"The Ways of Walls and Words" by Sabrina Vourvoulias (7057 words)

Two young girls in New Spain deal with the strict demands of the Inquisition in their own ways in this story. Neither are Christian, and Anica, who is Jewish, is imprisoned with her family in small cells at a small convent where Bienvenida, a native girl from a family of healers, cleans. The two are drawn to each other, at first for the poetry of their prayers, and then as succor from the loneliness that has been forced upon them. Across the distance of their religions they find something that binds them and grow as friends. Despite their care for each other, though, the walls that the Inquisition and intolerance have built are too tall to merely climb over. They are both young, and neither is completely in control of their fate. For Anica, the future is not a bright one. Her family is taken, tortured, and killed, all except her and one of her sisters. For Bienvenida there is also trial as the Inquisition encroaches more and more, as it makes more and larger demands. Her way of life must be hidden, must be protected, but it is a dangerous game. Both women are caged in their own ways, but in some ways they hold the keys to their imprisonment. And Bienvenida gives Anica a way out, a way to separate her soul from her body. As a bird she flies away from the bonds of the flesh, up and over the walls that kept her trapped. The ending is one of longing, of continued loneliness. Still the women are apart, separate, and there is a feeling that maybe time will bring them together again, but also a sense that loss and pain might keep them apart. Still, the focus is on what can be done, what must be done. Bienvenida acted, and will act again, because it is the right thing to do, because prayers are not enough. It's a well crafted story, dark and steeped in bloody history. Indeed.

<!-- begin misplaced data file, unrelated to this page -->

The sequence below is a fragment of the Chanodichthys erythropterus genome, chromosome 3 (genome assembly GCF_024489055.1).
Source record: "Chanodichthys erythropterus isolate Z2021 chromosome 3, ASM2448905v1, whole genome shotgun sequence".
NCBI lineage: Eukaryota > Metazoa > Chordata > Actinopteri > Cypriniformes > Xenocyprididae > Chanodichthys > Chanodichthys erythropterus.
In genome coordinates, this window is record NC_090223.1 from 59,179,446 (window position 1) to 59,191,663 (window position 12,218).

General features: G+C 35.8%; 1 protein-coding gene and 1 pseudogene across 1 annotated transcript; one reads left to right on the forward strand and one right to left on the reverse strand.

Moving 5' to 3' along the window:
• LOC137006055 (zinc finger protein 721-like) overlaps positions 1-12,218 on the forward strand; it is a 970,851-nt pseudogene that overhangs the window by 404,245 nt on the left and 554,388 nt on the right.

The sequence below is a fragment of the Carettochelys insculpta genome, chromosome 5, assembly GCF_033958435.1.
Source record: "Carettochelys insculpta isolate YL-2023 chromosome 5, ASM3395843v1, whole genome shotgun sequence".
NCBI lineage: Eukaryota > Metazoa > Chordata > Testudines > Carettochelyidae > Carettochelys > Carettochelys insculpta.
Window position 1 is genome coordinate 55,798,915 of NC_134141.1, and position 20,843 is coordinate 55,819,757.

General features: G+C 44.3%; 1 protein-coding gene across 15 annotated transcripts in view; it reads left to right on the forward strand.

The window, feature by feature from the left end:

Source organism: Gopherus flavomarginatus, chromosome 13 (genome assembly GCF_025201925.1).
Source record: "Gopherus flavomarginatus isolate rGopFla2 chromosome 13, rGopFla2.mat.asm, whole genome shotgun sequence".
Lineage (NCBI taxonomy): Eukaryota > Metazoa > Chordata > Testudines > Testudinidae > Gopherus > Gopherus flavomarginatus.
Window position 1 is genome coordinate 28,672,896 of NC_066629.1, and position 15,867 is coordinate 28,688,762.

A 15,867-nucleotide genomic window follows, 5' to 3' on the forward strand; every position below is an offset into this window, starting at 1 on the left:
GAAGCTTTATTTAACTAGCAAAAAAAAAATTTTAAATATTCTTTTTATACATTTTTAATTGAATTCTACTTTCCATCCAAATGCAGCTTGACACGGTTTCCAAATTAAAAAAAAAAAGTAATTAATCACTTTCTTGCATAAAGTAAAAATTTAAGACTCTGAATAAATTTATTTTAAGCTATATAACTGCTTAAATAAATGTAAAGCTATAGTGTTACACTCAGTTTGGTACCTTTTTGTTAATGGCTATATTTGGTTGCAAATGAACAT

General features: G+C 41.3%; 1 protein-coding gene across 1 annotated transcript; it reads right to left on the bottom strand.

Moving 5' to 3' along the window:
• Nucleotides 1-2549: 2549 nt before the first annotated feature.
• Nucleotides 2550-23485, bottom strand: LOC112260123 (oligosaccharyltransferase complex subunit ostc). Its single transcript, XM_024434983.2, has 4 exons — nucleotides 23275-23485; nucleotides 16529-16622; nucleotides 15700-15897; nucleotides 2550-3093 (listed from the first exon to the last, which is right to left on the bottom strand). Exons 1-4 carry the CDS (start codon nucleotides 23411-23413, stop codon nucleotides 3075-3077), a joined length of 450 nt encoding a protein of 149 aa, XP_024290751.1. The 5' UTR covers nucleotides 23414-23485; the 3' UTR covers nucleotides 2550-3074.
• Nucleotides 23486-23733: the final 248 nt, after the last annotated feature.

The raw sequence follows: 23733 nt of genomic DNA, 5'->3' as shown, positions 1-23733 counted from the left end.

"The Pauper Prince and the Eucalyptus Jinn" by Usman Malik (22548 words)